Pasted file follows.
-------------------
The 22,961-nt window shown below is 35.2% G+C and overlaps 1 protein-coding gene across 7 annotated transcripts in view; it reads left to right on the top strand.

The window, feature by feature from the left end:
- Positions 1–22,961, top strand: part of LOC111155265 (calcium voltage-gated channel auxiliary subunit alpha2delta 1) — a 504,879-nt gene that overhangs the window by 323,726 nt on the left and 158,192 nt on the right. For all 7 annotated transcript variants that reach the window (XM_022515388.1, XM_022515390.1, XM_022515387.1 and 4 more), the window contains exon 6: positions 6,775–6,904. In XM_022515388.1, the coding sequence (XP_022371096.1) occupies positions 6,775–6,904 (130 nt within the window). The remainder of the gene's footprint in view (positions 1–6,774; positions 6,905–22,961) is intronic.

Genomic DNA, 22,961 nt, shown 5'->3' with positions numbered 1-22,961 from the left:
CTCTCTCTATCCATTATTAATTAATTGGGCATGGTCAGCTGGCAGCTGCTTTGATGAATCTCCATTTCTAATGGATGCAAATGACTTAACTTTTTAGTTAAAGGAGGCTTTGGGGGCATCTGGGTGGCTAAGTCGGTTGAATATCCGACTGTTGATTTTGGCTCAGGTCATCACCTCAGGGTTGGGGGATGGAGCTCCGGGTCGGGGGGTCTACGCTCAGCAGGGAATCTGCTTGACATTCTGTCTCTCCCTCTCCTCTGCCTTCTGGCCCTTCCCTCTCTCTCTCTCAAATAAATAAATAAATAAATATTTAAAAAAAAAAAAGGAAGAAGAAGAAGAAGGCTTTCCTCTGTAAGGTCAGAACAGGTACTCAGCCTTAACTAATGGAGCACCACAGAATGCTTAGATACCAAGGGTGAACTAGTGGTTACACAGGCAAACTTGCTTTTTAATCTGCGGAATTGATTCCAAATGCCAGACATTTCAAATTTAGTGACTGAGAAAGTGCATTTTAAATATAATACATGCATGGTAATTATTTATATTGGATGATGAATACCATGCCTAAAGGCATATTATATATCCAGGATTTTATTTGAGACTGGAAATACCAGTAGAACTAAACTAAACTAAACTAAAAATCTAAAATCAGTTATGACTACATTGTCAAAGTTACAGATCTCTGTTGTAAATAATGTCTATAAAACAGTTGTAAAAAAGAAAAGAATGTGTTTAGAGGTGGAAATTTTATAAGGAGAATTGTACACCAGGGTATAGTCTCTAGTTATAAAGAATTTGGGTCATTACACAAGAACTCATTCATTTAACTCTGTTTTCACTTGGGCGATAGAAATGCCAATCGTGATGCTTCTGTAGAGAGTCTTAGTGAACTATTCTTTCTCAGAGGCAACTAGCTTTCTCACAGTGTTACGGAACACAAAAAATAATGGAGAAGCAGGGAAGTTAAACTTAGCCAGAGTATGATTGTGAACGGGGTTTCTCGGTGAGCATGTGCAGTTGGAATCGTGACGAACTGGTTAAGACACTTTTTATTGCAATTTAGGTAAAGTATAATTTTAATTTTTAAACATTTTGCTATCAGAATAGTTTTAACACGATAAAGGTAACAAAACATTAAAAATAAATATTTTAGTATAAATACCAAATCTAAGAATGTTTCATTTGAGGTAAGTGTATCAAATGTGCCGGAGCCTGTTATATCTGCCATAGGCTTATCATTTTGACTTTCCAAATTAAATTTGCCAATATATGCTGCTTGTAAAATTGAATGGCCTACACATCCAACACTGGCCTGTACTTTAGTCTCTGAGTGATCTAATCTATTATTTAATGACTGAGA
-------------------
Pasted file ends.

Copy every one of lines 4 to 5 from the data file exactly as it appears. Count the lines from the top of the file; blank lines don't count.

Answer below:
Genomic DNA, 22,961 nt, shown 5'->3' with positions numbered 1-22,961 from the left:
CTCTCTCTATCCATTATTAATTAATTGGGCATGGTCAGCTGGCAGCTGCTTTGATGAATCTCCATTTCTAATGGATGCAAATGACTTAACTTTTTAGTTAAAGGAGGCTTTGGGGGCATCTGGGTGGCTAAGTCGGTTGAATATCCGACTGTTGATTTTGGCTCAGGTCATCACCTCAGGGTTGGGGGATGGAGCTCCGGGTCGGGGGGTCTACGCTCAGCAGGGAATCTGCTTGACATTCTGTCTCTCCCTCTCCTCTGCCTTCTGGCCCTTCCCTCTCTCTCTCTCAAATAAATAAATAAATAAATATTTAAAAAAAAAAAAGGAAGAAGAAGAAGAAGGCTTTCCTCTGTAAGGTCAGAACAGGTACTCAGCCTTAACTAATGGAGCACCACAGAATGCTTAGATACCAAGGGTGAACTAGTGGTTACACAGGCAAACTTGCTTTTTAATCTGCGGAATTGATTCCAAATGCCAGACATTTCAAATTTAGTGACTGAGAAAGTGCATTTTAAATATAATACATGCATGGTAATTATTTATATTGGATGATGAATACCATGCCTAAAGGCATATTATATATCCAGGATTTTATTTGAGACTGGAAATACCAGTAGAACTAAACTAAACTAAACTAAAAATCTAAAATCAGTTATGACTACATTGTCAAAGTTACAGATCTCTGTTGTAAATAATGTCTATAAAACAGTTGTAAAAAAGAAAAGAATGTGTTTAGAGGTGGAAATTTTATAAGGAGAATTGTACACCAGGGTATAGTCTCTAGTTATAAAGAATTTGGGTCATTACACAAGAACTCATTCATTTAACTCTGTTTTCACTTGGGCGATAGAAATGCCAATCGTGATGCTTCTGTAGAGAGTCTTAGTGAACTATTCTTTCTCAGAGGCAACTAGCTTTCTCACAGTGTTACGGAACACAAAAAATAATGGAGAAGCAGGGAAGTTAAACTTAGCCAGAGTATGATTGTGAACGGGGTTTCTCGGTGAGCATGTGCAGTTGGAATCGTGACGAACTGGTTAAGACACTTTTTATTGCAATTTAGGTAAAGTATAATTTTAATTTTTAAACATTTTGCTATCAGAATAGTTTTAACACGATAAAGGTAACAAAACATTAAAAATAAATATTTTAGTATAAATACCAAATCTAAGAATGTTTCATTTGAGGTAAGTGTATCAAATGTGCCGGAGCCTGTTATATCTGCCATAGGCTTATCATTTTGACTTTCCAAATTAAATTTGCCAATATATGCTGCTTGTAAAATTGAATGGCCTACACATCCAACACTGGCCTGTACTTTAGTCTCTGAGTGATCTAATCTATTATTTAATGACTGAGA